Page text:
South Korea, US to replace massive springtime military drills with 'Dong Maeng' exercise

A soldier walking outside United States' Camp Humphreys in Pyeongtaek, Korea, on Feb 21, 2019.
A soldier walking outside United States' Camp Humphreys in Pyeongtaek, Korea, on Feb 21, 2019.PHOTO: AFP

SEOUL (XINHUA) - The combined forces of South Korea and the United States will replace their massive springtime military drills with the new "Dong Maeng" exercise slated to continue from March 4-12, the Combined Forces Command said on Sunday (March 3).

"Exercise Dong Maeng is a combined command post exercise that highlights the longstanding and enduring partnership and friendship between the two nations and their commitment to the defence of the Republic of Korea (South Korea) and regional stability," the Combined Forces Command said in a statement.

"Dong Maeng", which means alliance in English, has been modified from the previously-held Key Resolve and Foal Eagle spring exercises and would focus on strategic, operational and tactical aspects of general military operations on the Korean Peninsula, according to the statement.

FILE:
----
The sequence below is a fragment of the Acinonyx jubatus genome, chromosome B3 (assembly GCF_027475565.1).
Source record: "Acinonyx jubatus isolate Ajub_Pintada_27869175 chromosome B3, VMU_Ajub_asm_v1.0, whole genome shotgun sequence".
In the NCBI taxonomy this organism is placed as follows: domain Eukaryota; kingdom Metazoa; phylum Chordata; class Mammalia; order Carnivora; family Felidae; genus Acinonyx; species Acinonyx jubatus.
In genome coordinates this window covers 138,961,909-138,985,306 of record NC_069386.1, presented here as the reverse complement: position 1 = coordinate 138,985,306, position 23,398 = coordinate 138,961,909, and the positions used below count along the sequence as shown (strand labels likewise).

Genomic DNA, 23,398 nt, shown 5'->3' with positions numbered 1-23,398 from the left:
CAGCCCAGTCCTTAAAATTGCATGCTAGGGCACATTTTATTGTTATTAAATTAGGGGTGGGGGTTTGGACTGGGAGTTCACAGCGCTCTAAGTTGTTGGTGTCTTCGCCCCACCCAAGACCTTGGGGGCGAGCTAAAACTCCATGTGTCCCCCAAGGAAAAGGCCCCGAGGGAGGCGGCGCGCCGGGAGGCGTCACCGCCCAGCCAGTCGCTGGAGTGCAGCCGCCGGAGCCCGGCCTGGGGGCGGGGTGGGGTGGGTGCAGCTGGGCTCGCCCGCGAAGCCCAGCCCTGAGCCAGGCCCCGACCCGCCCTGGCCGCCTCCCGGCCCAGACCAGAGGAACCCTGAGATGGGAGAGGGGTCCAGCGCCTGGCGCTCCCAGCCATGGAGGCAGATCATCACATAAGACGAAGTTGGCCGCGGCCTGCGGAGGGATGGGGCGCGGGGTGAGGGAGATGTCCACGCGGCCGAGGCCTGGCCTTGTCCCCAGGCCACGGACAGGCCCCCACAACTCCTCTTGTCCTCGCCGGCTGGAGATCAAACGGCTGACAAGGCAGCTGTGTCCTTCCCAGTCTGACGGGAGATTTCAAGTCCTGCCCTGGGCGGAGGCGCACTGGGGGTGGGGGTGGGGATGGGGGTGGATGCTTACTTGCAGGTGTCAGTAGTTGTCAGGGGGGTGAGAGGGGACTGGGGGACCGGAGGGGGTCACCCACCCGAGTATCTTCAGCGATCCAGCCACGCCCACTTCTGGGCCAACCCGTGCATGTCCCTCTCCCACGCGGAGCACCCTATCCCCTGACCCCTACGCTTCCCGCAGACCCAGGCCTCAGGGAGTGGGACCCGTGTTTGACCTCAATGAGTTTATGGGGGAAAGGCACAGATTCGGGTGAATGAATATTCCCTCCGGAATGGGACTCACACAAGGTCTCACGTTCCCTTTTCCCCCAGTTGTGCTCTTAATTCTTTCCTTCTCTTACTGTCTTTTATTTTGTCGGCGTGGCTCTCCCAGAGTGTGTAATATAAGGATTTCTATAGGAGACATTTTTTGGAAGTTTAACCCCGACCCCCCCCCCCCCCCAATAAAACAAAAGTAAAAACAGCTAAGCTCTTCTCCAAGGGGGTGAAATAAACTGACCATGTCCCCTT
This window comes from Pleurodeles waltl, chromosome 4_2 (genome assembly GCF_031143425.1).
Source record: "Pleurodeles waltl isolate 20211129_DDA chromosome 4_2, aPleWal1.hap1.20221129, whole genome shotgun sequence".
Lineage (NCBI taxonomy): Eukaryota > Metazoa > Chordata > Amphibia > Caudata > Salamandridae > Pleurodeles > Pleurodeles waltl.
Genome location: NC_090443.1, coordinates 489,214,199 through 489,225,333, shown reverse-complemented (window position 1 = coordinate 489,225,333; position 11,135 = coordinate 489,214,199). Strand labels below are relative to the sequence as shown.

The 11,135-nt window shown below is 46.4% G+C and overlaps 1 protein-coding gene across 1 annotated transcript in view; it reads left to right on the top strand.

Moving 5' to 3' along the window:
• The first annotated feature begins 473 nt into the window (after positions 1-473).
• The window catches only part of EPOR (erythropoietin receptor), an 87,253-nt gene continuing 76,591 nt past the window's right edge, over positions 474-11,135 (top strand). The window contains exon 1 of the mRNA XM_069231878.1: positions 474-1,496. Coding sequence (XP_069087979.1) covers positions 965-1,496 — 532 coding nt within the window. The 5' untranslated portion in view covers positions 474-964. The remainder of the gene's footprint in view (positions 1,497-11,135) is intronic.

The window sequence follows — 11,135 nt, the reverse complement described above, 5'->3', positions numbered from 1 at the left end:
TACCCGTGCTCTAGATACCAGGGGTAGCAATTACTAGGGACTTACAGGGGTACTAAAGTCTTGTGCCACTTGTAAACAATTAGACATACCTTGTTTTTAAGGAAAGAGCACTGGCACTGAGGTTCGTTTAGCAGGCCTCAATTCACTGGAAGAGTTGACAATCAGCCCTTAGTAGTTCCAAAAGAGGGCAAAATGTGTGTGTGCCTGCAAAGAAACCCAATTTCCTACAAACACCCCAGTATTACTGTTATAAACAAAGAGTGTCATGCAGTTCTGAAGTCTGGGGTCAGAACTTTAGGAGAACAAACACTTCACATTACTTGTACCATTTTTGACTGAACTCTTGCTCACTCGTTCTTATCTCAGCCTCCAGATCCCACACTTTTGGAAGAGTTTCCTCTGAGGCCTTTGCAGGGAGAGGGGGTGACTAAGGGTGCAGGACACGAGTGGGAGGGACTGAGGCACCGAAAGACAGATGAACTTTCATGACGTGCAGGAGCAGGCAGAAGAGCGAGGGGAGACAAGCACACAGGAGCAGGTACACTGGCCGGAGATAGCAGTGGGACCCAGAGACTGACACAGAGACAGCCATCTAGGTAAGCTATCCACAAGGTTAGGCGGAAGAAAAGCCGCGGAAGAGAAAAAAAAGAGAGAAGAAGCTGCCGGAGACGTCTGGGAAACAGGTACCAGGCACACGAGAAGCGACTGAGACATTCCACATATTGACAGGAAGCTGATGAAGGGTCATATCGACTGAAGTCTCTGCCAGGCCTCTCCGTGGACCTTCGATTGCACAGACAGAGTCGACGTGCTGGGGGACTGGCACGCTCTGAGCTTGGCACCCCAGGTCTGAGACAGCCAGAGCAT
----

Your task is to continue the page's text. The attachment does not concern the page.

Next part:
"Exercise Dong Maeng provides us the opportunity to train and rehearse with our Republic of Korea, United States and United Nations Sending State Partners," said General Park Han-ki, the South Korean chairman of the Joint Chiefs of Staff, and the Combined Forces Command's Commander Robert Abrams.

"It is important for professional armies to train and maintain to a standard of readiness. These exercises are crucial in sustaining and strengthening the alliance," said General Park and General Abrams.

The announcement came after US Acting Secretary of Defence Patrick Shanahan and his South Korean counterpart Jeong Kyeong-doo decided to adapt the massive springtime war games, codenamed Key Resolve and Foal Eagle, "to reduce tensions and support our diplomatic efforts to achieve complete denuclearisation of the Korean Peninsula in a final, fully verified manner".

North Korea has denounced the springtime war games as a dress rehearsal for northward invasion. US President Donald Trump also said the drills were very expensive and provocative.